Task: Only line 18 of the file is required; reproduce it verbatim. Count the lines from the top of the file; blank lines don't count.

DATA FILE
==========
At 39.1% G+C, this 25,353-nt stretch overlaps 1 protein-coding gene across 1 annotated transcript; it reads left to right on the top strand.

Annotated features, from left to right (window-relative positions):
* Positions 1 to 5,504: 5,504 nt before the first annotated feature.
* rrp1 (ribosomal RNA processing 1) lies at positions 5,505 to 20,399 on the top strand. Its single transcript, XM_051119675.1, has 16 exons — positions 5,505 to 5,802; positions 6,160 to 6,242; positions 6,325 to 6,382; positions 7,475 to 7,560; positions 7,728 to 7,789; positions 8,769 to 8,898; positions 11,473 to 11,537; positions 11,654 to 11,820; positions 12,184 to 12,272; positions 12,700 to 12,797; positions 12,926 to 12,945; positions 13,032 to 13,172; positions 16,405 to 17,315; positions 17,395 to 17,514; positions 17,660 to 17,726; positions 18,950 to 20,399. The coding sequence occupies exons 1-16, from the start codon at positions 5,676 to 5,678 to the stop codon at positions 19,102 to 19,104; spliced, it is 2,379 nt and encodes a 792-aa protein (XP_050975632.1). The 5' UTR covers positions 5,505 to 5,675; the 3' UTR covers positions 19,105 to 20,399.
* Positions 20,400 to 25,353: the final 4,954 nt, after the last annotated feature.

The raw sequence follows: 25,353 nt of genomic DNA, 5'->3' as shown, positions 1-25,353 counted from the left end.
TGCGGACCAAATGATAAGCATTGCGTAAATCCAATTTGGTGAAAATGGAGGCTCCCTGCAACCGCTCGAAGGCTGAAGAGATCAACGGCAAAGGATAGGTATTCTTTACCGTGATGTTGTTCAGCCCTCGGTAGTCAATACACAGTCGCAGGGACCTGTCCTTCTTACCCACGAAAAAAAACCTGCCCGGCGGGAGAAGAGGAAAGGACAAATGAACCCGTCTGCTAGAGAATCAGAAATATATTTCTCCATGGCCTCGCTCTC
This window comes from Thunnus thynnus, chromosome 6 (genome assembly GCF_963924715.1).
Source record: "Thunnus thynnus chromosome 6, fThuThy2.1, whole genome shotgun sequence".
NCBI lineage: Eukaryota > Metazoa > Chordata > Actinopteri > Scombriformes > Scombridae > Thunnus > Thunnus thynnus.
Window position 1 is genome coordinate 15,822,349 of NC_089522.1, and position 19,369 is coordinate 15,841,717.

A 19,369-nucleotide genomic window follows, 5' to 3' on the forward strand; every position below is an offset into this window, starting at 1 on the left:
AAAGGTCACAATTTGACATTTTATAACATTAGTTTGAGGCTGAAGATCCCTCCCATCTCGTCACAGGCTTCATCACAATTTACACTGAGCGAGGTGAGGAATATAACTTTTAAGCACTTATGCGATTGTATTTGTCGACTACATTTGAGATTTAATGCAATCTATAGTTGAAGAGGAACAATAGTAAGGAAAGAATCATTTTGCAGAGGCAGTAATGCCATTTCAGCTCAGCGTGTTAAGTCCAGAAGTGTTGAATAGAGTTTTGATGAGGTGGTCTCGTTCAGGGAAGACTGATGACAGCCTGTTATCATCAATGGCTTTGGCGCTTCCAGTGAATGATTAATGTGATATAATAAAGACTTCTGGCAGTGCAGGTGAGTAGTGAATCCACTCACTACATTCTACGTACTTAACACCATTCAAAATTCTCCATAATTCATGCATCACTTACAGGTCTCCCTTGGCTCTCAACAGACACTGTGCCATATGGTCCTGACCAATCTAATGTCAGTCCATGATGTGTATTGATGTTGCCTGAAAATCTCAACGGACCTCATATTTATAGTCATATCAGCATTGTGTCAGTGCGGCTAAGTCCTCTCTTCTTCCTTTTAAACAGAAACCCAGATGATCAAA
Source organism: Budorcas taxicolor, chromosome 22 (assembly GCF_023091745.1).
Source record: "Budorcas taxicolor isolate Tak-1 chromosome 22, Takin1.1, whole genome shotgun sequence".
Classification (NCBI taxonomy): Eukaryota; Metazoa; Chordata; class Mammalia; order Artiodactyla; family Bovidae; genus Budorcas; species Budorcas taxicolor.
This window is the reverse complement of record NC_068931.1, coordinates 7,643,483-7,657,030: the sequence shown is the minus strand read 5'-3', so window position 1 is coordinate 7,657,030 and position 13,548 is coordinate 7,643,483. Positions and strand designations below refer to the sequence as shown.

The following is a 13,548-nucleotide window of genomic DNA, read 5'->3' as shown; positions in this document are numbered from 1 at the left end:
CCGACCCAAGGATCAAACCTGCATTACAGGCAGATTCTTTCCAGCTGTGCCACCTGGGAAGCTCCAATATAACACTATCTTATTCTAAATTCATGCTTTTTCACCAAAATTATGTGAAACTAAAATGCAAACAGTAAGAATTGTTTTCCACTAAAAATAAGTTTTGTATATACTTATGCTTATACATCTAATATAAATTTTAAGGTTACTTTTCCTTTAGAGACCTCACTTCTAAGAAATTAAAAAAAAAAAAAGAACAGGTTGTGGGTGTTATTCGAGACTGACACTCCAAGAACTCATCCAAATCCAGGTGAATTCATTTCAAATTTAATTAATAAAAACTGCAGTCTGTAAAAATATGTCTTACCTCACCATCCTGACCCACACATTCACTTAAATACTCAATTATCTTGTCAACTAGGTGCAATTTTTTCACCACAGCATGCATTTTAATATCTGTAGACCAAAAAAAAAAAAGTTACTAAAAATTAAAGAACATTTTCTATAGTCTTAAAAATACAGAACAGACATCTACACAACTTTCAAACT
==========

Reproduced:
The following is a 13,548-nucleotide window of genomic DNA, read 5'->3' as shown; positions in this document are numbered from 1 at the left end: